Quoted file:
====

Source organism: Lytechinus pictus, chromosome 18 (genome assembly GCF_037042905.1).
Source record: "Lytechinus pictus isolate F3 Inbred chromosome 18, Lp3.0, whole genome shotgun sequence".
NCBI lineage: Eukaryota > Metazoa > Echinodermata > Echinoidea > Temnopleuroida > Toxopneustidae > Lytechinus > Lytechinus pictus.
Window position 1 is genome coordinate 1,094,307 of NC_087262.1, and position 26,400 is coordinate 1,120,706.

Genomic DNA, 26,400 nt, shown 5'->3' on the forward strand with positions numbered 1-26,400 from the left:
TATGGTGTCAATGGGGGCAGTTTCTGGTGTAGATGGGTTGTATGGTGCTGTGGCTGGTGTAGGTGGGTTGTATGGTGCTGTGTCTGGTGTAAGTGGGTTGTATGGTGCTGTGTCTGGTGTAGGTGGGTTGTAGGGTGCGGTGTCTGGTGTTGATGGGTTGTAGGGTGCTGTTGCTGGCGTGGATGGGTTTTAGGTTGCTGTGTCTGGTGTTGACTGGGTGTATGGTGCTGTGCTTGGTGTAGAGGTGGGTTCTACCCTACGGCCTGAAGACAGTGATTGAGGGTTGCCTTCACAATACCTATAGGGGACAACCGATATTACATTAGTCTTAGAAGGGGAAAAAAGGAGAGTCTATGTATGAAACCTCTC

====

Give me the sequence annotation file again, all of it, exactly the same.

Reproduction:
Source organism: Lytechinus pictus, chromosome 18 (genome assembly GCF_037042905.1).
Source record: "Lytechinus pictus isolate F3 Inbred chromosome 18, Lp3.0, whole genome shotgun sequence".
NCBI lineage: Eukaryota > Metazoa > Echinodermata > Echinoidea > Temnopleuroida > Toxopneustidae > Lytechinus > Lytechinus pictus.
Window position 1 is genome coordinate 1,094,307 of NC_087262.1, and position 26,400 is coordinate 1,120,706.

Genomic DNA, 26,400 nt, shown 5'->3' on the forward strand with positions numbered 1-26,400 from the left:
TATGGTGTCAATGGGGGCAGTTTCTGGTGTAGATGGGTTGTATGGTGCTGTGGCTGGTGTAGGTGGGTTGTATGGTGCTGTGTCTGGTGTAAGTGGGTTGTATGGTGCTGTGTCTGGTGTAGGTGGGTTGTAGGGTGCGGTGTCTGGTGTTGATGGGTTGTAGGGTGCTGTTGCTGGCGTGGATGGGTTTTAGGTTGCTGTGTCTGGTGTTGACTGGGTGTATGGTGCTGTGCTTGGTGTAGAGGTGGGTTCTACCCTACGGCCTGAAGACAGTGATTGAGGGTTGCCTTCACAATACCTATAGGGGACAACCGATATTACATTAGTCTTAGAAGGGGAAAAAAGGAGAGTCTATGTATGAAACCTCTC